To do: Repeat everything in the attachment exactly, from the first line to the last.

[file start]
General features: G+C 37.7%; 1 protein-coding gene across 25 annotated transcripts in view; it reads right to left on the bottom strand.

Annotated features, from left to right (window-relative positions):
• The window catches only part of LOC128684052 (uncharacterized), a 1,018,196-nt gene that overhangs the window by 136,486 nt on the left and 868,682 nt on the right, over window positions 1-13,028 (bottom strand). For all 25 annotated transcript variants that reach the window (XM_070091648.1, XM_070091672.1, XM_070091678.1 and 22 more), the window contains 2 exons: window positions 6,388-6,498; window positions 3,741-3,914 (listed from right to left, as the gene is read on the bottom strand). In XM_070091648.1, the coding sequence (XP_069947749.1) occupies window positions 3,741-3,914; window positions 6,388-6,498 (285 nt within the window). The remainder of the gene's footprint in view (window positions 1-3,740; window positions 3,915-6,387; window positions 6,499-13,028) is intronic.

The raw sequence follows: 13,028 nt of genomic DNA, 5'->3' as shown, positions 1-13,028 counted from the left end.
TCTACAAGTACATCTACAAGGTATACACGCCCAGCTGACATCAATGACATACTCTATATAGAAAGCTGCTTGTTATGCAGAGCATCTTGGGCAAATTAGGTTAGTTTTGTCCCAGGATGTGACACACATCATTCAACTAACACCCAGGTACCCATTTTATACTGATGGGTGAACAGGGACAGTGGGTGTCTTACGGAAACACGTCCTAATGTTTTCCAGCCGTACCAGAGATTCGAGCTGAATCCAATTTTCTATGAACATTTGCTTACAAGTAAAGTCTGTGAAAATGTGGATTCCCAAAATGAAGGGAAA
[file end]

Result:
General features: G+C 37.7%; 1 protein-coding gene across 25 annotated transcripts in view; it reads right to left on the bottom strand.

Annotated features, from left to right (window-relative positions):
• The window catches only part of LOC128684052 (uncharacterized), a 1,018,196-nt gene that overhangs the window by 136,486 nt on the left and 868,682 nt on the right, over window positions 1-13,028 (bottom strand). For all 25 annotated transcript variants that reach the window (XM_070091648.1, XM_070091672.1, XM_070091678.1 and 22 more), the window contains 2 exons: window positions 6,388-6,498; window positions 3,741-3,914 (listed from right to left, as the gene is read on the bottom strand). In XM_070091648.1, the coding sequence (XP_069947749.1) occupies window positions 3,741-3,914; window positions 6,388-6,498 (285 nt within the window). The remainder of the gene's footprint in view (window positions 1-3,740; window positions 3,915-6,387; window positions 6,499-13,028) is intronic.

The raw sequence follows: 13,028 nt of genomic DNA, 5'->3' as shown, positions 1-13,028 counted from the left end.
TCTACAAGTACATCTACAAGGTATACACGCCCAGCTGACATCAATGACATACTCTATATAGAAAGCTGCTTGTTATGCAGAGCATCTTGGGCAAATTAGGTTAGTTTTGTCCCAGGATGTGACACACATCATTCAACTAACACCCAGGTACCCATTTTATACTGATGGGTGAACAGGGACAGTGGGTGTCTTACGGAAACACGTCCTAATGTTTTCCAGCCGTACCAGAGATTCGAGCTGAATCCAATTTTCTATGAACATTTGCTTACAAGTAAAGTCTGTGAAAATGTGGATTCCCAAAATGAAGGGAAA